The town of Windham had a decidedly 1860s feel to it as the Local & Legendary project came to an end this past week.
Sabrina Nickerson’s 5th grade class wrapped up its yearlong study of the Civil War on Tuesday, May 20, by walking across Route 302 to Windham’s Arlington Cemetery. With assistance from Peter Morgan, Commander Mel Greenier, and Vice Commander Karle Leonard of the American Legion Field–Allen Post 148, they placed GAR (Grand Army of the Republic) markers at the graves of Civil War soldiers.
The 23 students raised $452 to buy 23 GAR markers to replace old rusted markers. The new markers were designed by Brian Brigham of Windham, who interned at the Windham Historical Society last summer. The pattern work and casting was done through Auburn Stove Foundry of New Gloucester.
Each student was responsible for writing down all the information on a soldier’s gravestone to bring back to the classroom. Students then researched their soldier on Maine Memory Network.
One soldier who required no research was Joseph K. Manchester, who their school is named after. Earlier in the year students had the opportunity to learn about Manchester when they met with Carol Manchester, author of Joseph K. Manchester: Northern Son in the South, 1861-1863, His Letters, Family, and Friends. Carol Manchester’s husband, David, came along to point out Joseph’s grave.
Ms Nickerson, a member of the Local & Legendary team, has truly made history real, relevant, and memorable to her students through her enthusiasm. Both the Lakes Region Weekly and the Windham Eagle featured articles on the project.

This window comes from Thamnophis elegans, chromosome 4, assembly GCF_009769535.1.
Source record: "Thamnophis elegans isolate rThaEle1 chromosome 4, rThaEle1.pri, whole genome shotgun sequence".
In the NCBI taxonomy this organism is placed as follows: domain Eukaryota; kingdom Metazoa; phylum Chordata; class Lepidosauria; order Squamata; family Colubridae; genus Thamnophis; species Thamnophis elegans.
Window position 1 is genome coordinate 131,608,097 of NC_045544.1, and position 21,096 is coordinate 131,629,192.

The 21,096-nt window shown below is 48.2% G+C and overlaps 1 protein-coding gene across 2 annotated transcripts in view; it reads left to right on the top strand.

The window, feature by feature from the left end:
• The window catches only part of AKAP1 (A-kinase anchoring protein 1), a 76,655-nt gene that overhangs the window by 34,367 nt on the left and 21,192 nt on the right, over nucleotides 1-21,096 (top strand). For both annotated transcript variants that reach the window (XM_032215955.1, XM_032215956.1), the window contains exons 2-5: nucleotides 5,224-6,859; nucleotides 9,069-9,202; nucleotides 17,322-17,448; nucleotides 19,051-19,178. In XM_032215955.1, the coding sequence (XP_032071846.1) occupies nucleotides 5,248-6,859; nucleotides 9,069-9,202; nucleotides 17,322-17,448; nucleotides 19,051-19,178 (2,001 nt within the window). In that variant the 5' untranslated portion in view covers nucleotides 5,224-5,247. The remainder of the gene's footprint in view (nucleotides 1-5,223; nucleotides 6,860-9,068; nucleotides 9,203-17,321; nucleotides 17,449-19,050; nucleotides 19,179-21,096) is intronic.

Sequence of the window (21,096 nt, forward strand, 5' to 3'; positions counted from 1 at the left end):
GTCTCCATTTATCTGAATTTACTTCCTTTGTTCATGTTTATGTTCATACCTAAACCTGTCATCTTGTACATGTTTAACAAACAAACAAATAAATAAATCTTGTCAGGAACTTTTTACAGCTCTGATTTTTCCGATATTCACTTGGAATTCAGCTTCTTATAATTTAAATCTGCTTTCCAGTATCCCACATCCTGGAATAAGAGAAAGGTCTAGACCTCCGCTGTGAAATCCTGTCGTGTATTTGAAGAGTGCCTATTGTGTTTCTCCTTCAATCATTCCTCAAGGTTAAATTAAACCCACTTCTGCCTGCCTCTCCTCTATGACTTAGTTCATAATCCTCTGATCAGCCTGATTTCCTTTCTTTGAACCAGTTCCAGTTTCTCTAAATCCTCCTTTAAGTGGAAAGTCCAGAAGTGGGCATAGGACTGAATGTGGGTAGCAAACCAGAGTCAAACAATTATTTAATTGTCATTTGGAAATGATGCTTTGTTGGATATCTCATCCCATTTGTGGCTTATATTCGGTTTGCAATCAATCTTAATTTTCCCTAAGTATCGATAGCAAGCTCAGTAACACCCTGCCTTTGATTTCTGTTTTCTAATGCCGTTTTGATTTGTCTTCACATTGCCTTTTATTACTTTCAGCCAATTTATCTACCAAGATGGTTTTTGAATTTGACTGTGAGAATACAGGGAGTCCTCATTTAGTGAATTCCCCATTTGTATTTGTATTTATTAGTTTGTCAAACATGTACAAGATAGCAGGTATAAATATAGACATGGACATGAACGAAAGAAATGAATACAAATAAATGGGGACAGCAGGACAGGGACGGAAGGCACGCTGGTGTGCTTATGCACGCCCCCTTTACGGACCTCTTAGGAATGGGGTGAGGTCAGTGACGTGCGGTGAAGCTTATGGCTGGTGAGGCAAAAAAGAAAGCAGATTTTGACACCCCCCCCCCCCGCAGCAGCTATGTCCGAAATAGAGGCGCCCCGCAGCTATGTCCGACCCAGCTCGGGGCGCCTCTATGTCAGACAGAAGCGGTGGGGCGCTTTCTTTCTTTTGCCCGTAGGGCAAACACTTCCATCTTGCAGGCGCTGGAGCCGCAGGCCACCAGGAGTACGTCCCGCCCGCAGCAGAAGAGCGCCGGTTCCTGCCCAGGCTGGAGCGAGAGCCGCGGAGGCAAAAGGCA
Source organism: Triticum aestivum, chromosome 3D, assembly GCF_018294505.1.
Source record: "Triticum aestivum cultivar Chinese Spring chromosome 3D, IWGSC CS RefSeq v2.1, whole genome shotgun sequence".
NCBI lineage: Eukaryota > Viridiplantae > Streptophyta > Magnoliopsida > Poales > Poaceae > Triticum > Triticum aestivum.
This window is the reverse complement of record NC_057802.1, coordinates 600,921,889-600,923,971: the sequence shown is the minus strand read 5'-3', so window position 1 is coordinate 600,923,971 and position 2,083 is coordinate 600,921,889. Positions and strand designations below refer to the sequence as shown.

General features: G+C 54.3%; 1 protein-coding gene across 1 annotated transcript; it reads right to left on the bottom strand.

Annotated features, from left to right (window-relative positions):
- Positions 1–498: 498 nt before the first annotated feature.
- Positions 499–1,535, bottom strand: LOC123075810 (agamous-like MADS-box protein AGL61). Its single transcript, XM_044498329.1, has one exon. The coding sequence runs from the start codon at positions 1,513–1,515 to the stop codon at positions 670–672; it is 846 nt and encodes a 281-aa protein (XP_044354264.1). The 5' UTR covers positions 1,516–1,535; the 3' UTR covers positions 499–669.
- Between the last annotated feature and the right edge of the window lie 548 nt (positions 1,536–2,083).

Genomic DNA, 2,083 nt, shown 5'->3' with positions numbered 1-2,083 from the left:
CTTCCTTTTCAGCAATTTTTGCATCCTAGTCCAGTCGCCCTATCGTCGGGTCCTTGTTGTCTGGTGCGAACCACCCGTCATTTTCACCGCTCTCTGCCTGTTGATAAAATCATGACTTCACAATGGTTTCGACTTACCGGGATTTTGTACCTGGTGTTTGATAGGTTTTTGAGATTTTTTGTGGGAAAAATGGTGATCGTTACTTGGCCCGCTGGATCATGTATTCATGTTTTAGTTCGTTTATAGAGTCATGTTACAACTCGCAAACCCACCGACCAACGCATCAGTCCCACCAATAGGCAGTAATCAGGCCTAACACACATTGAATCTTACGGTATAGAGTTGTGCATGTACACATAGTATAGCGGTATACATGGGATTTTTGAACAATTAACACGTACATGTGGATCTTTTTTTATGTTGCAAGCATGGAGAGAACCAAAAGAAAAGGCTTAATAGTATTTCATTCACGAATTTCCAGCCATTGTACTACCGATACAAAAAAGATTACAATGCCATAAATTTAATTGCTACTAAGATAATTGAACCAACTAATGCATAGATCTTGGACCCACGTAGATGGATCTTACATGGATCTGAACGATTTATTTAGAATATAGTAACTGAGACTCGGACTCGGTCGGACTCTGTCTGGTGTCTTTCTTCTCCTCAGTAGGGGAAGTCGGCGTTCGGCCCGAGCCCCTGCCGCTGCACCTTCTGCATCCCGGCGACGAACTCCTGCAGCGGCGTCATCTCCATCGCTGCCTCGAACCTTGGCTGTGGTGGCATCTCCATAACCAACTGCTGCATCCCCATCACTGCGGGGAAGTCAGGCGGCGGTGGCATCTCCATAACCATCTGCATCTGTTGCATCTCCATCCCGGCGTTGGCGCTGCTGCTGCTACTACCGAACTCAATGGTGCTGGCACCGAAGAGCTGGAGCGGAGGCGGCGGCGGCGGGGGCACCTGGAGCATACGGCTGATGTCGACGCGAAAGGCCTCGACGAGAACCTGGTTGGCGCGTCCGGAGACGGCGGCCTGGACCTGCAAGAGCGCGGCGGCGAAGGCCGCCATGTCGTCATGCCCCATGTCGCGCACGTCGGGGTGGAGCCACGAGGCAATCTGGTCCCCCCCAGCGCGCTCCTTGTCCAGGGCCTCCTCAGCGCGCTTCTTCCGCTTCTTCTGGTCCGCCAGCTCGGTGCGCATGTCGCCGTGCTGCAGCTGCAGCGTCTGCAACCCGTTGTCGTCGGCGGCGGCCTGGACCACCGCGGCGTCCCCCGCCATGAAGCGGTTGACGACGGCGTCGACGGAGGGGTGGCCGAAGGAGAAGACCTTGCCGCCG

On Memorial Day Weekend, the Company A, 3rd Maine Regiment Volunteer Infantry, a Civil War Re-enactors group, encamped on the Village Green behind the Windham Historical Society headquarters, allowing visitors an opportunity to experience how soldiers lived 150 years ago. This event was also featured in the Lakes Region Weekly.
New recruits were drilled in marching, shooting rifles, and battle strategy. The Re-enactor group marched in the Memorial Day parade on Monday and visited the Knight Cemetery where they paid honor to the dead. Neighbors of the cemetery came and took pictures of the unusual graveyard activity.
According to Linda Griffin, Local & Legendary team member, “it was an amazing experience on Sunday to see the reenactors visit the Knight cemetery on the Pope Road.”
The fife and drum duet played music at each Civil War soldier’s grave and a uniformed soldier put the GAR marker back on the veteran’s grave site. One soldier read the Gettysburg Address. Reenactor Carolyn Lawson, who was portraying a widow, was heavily veiled and dressed in black as she knelt at a soldier’s grave. Dave Gowen put the GAR marker on the grave of his third Great grandfather–Daniel Cobb of Windham–and told a little about him. In an interesting turn of history, Dave’s daughter, Hanna Gowen, saw the tombstone of another Hannah Gowen who had been born exactly 100 years before her.
Thank you to Windham Local & Legendary team members Sabrina Nickerson, Laurel Parker, and Linda Griffin for their enthusiasm and hard work on this year-long project.
And thanks also to Janet Lyons, Consultant Project Coordinator for Maine Humanities Council, who contributed this article.